Forced entrepreneurship, making its way to a family near you
One of the overriding forces in 2010 will be the financial pressures stemming from the recession. The recession will not be ending anytime soon because Washington is too focused on the wrong issues, and the stimulus money is not being channeled to the people who are most likely to create the jobs.
The outplacement firm of Challenger, Gray & Christmas reported 8.7% of job seekers started their own businesses in second quarter 2009, a dramatic increase over the 2.7% during the last quarter of 2008.
May of the laid-off workers have simply reached the end of their rope. They have given up on sending out resumes and have concluded the only way to deal with today’s brutal job market is to start their own business. Even though they start out as reluctant business owners, and the learning curve is anything but smooth, once they get a sense of the true potential in controlling their own destiny, there is no turning back.
Whenever the economy takes a nosedive, it is typical for people to begin to dance with their “inner entrepreneur” and brainstorm ideas for launching their dream business. But today’s business climate no longer allows for people to wait for the ideal time or prefect conditions to make it happen.
When nothing else is working, they decide it’s time to blow the doors off their “comfort zone” and enter the “entrepreneur zone.”
To be sure, starting a business during a recession is not a bad thing. In fact more than half of today’s Fortune 500 companies were founded during a recession or bear market.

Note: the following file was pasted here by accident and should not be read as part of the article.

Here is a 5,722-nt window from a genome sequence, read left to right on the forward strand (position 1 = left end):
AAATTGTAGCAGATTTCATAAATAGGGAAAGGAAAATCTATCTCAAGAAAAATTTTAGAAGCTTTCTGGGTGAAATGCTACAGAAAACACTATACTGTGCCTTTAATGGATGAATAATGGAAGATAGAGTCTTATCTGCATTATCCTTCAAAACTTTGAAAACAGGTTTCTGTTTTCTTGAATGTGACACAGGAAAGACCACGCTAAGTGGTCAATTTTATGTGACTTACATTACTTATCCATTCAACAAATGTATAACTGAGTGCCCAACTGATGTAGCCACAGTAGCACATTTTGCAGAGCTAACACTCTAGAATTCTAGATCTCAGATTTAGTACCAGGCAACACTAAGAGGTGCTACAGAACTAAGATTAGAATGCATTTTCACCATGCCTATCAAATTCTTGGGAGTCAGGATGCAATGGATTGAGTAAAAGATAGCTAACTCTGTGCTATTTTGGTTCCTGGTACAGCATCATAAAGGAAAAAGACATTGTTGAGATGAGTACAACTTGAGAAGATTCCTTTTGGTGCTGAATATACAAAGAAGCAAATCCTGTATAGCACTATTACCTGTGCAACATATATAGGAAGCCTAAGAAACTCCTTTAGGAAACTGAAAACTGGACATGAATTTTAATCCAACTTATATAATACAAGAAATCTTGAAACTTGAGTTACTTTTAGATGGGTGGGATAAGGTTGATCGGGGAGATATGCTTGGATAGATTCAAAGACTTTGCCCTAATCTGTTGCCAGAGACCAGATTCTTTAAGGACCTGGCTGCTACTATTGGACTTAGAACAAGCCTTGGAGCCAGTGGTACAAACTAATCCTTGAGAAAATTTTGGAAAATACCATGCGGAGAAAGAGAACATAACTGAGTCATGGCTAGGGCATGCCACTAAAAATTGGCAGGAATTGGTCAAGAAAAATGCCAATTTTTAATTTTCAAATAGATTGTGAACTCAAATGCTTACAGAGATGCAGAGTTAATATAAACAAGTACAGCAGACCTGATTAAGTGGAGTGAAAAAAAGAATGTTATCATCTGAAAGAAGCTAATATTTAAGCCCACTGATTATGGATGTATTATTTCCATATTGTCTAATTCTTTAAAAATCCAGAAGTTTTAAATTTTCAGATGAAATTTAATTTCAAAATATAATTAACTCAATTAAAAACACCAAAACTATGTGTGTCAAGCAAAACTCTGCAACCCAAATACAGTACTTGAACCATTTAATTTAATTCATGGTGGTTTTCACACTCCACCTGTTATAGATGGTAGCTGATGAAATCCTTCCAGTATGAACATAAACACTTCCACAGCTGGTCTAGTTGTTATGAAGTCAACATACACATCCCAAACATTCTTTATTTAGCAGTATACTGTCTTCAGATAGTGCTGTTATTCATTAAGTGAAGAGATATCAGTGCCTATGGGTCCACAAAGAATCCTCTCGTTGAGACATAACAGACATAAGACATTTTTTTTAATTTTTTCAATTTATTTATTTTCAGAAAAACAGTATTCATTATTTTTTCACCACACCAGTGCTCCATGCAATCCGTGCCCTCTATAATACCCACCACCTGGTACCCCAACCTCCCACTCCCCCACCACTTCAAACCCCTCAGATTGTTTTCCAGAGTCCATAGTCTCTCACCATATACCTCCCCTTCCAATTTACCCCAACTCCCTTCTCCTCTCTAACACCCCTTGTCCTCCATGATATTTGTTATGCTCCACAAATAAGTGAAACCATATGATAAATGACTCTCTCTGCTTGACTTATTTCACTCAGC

Forced entrepreneurship often starts with project work, temp jobs, consulting gigs, or other opportunities for making money. Sometimes the work is done as a trade-out to just get a foot in the door. Very often one opportunity will lead to another, and a patchwork business plan begins to form in the person’s mind. Formal business plans are rare, but the key metrics for managing the operation begins to crystallize in their head.
The Internet is now enabling people and ideas to connect in ways never before possible. The business models that eventually spring to life often have little, if any, resemblance to their original idea for a dream business. But the fluid nature of the startup world is more than enough to keep them engaged.
To succeed as a forced entrepreneur, bootstrapping is king. They quickly learn to never spend a dime unless it is absolutely necessary. Their skills, talent, and ideas become a form currency that they can exchange for equally valued goods and services.
The web is an extraordinary tool not just for finding ways to do things for free, but for marketing ideas, find business partners and suppliers, and to run the entire operation on the cheap: keeping the books, interacting with customers, even turning a small idea into a big idea.
In 2008, 3.8 million companies had fewer than 10 workers, and they employed 12.4 million people, or roughly 11% of the private sector work force, according to the Bureau of Labor Statistics. Don’t look for a lot of hiring with this crowd though. It’s far easier to work with people and not take them on as employees in today’s virtual work environment.
PREDICTIONS: Within the new ten years we will see the all-time greatest wave of entrepreneurship ever to hit the U.S. and the number of one-person “empire of one” entrepreneurs will more than double.
Many cities will begin to establish “business colonies” as next-generation incubators for growing their local economy.
OPPORTUNITIES: Since no colleges or universities currently teach one-person entrepreneurship, there is great potential for training and study material.
Many projects call for an complete team to cover the entire range of talent and skills required. People who are good at assembling and managing virtual teams of solo entrepreneurs will find an endless stream of opportunities ahead.
Large and midsized companies that learn to master the fine art of engaging solo entrepreneurs on a project basis will quickly discover the wide range of talent available to them outside the normal hiring channels.